Laurie Anderson from USA
I am a mom of five kids and a mechanical engineer by degree, but I turned my focus to protecting public health and safety after becoming a mom. I am a Colorado organizer for Moms Clean Air Force, and I live a half mile from a recently fracked 18-well large-scale oil and gas development site.
My community is located along Colorado’s Front Range, where we struggle with problematic air inversions where cool nighttime air traps high levels of pollution up against the Rocky Mountains and impacts our air quality along Front Range communities like mine. The Denver Metro North Front Range is currently listed in “serious” nonattainment for ground-level ozone and is slated to soon be downgraded to “severe” nonattainment as we contend with ozone originating from oil and gas sector pollution in the DJ basin combined with elevated background ground-level ozone originating outside Colorado’s borders.
My region receives frequent “Ozone Action Alerts” indicating poor air quality conditions exist in which residents should not exercise outdoors, we should work from home, and do anything we can to reduce NOx emissions. Since ozone is formed when NOx and VOCs mix in the presence of sunlight, it is equally important that the oil and gas sector must also reduce VOC emissions in an effort to reduce ground-level ozone to safe levels.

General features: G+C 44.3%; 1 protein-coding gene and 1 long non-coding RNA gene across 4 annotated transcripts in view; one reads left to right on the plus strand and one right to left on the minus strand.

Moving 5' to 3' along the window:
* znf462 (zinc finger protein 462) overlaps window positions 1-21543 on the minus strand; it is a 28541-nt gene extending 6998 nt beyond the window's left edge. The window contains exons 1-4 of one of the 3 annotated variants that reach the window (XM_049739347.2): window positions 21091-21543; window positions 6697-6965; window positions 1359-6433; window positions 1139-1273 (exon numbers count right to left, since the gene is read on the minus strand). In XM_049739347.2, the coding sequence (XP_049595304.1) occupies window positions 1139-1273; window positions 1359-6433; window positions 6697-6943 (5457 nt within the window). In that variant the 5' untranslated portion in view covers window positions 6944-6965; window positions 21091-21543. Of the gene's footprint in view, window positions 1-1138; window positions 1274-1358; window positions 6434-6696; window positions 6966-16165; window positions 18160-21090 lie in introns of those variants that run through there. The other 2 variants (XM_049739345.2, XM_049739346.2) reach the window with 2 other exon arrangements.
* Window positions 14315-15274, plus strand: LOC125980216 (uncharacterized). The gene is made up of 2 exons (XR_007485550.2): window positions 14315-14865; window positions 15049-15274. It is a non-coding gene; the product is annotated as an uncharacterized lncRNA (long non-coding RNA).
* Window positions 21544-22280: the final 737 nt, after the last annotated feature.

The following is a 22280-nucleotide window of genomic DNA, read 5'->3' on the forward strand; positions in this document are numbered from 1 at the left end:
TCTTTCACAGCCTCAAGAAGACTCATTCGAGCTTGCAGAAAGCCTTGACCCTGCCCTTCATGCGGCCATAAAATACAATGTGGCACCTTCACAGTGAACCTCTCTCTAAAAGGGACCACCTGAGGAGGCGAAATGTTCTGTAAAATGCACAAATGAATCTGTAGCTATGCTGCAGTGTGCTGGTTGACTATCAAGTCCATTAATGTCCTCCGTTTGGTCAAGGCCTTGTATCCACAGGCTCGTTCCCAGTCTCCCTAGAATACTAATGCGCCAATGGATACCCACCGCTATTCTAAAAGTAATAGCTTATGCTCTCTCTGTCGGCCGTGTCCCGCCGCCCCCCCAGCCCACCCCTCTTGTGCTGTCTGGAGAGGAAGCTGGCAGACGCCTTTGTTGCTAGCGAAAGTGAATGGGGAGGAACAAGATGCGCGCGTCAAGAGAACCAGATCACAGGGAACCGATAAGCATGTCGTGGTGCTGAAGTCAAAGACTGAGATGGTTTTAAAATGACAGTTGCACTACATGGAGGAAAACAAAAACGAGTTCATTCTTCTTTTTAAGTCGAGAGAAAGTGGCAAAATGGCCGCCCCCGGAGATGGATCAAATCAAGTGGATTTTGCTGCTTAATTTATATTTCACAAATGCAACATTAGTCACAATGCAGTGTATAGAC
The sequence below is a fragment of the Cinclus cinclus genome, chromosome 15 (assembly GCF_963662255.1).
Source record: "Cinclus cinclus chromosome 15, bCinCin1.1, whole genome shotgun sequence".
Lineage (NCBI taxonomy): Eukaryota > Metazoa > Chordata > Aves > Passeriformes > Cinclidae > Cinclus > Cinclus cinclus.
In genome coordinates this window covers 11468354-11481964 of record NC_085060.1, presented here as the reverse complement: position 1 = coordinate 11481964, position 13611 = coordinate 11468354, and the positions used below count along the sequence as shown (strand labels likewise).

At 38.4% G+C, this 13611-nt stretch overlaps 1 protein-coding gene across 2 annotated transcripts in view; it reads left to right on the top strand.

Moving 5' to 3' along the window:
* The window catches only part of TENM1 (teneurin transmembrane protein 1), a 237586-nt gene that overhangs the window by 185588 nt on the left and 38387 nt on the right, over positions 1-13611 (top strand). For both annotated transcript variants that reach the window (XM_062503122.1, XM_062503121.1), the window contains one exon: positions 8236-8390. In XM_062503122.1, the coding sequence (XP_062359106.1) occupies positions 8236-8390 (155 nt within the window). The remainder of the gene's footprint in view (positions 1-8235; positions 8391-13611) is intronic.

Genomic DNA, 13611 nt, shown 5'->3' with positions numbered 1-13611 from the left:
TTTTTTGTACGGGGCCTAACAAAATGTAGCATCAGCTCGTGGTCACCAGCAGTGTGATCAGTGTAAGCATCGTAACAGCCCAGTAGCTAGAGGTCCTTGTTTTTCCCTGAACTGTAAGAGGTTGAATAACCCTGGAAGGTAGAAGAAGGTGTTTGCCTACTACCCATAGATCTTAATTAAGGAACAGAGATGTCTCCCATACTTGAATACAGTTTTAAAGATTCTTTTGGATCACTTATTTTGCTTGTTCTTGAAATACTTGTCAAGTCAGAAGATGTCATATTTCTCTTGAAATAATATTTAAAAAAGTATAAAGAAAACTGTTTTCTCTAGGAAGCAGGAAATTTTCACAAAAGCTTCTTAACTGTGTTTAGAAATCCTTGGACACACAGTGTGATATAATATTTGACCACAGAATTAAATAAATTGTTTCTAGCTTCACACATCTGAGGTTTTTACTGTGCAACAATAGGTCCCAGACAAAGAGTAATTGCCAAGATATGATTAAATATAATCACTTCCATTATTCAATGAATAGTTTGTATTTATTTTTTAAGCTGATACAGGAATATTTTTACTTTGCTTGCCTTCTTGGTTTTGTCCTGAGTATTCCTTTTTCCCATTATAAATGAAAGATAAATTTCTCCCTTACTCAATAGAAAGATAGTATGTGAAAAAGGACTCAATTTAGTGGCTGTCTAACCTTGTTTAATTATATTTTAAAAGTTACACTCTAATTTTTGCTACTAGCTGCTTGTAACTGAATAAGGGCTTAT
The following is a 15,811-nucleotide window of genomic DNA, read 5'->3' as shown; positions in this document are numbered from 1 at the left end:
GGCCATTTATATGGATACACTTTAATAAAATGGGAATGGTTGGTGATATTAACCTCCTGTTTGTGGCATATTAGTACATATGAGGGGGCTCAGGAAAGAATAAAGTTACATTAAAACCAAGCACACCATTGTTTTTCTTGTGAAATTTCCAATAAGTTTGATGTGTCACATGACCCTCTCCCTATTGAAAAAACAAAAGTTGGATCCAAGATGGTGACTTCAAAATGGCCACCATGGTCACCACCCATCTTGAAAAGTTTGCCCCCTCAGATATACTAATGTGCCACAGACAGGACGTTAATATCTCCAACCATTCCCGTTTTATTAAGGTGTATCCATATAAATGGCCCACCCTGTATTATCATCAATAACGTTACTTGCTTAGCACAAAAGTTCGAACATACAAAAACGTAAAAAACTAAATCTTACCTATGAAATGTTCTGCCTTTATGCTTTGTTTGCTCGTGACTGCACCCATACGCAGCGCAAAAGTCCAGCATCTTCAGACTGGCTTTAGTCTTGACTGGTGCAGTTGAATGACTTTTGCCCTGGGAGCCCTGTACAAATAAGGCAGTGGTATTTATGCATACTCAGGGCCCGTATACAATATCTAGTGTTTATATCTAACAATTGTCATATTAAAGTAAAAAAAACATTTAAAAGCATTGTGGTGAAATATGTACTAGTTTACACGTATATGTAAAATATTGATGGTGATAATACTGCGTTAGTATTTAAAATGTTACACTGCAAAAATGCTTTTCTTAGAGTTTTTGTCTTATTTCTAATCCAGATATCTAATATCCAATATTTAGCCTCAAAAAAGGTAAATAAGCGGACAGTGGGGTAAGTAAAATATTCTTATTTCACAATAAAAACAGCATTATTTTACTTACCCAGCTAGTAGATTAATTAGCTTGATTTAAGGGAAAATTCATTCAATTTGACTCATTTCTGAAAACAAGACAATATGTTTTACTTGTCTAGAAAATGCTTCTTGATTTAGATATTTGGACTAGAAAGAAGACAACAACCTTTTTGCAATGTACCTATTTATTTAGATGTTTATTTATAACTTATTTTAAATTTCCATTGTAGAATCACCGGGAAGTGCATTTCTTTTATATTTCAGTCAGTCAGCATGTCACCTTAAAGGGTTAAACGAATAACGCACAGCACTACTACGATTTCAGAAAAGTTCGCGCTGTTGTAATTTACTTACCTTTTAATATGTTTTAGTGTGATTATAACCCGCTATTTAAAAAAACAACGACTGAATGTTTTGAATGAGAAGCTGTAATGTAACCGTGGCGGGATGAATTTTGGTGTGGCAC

The oil and gas industry is one of the nation’s largest sources of industrial methane pollution. Oil and gas companies leak and vent methane into the atmosphere when they extract, store, and transport oil and gas throughout the supply chain.
As Colorado has experienced the detrimental effects of air pollution and climate change, we have been forced to contend with the negative impacts of oil and gas extraction. As such, Colorado has continued to lead the nation on strict methane regulations, and even with these enhanced regulations, oil and gas production is still viable in our state. We have already increased wellbore integrity, enhanced programs for leak detection and repair, prohibited the practice of routine venting and flaring (except for in emergency situations), begun the process of replacing pneumatic controllers with non-methane-emitting alternatives, and are currently working on methods to require legacy wells that emit pollution, but produce very little, to finally be properly plugged and abandoned. These same enhanced regulations to reduce methane emissions can be effectively implemented across the country, just as they have been here in Colorado.
I am concerned about the impacts of climate change. Last year, Colorado experienced the three worst wildfires in our state’s history, which impacted air quality across the state, and Colorado remains in severe drought on the western slope. Colorado relies on our winter snowpack for our water supply. These impacts are serious, and we must reduce our pollution now.
I am also concerned about the health impacts stemming from air pollution. When methane is released during oil and gas operations, co-pollutants are also released, including carcinogens such as benzene. Benzene can worsen asthma, affect lung development in children, and increases the risk of cancer, immune system damage, and neurological, reproductive, and developmental problems.
Air pollution can travel long distances and harm people's health, but the communities, like mine, that live near oil and gas operations are exposed to higher levels of harmful air pollution that put our health at risk—especially our children, pregnant women, older adults, and those with underlying conditions, as well as disproportionately impacted communities, which most often include people of color and low-income communities.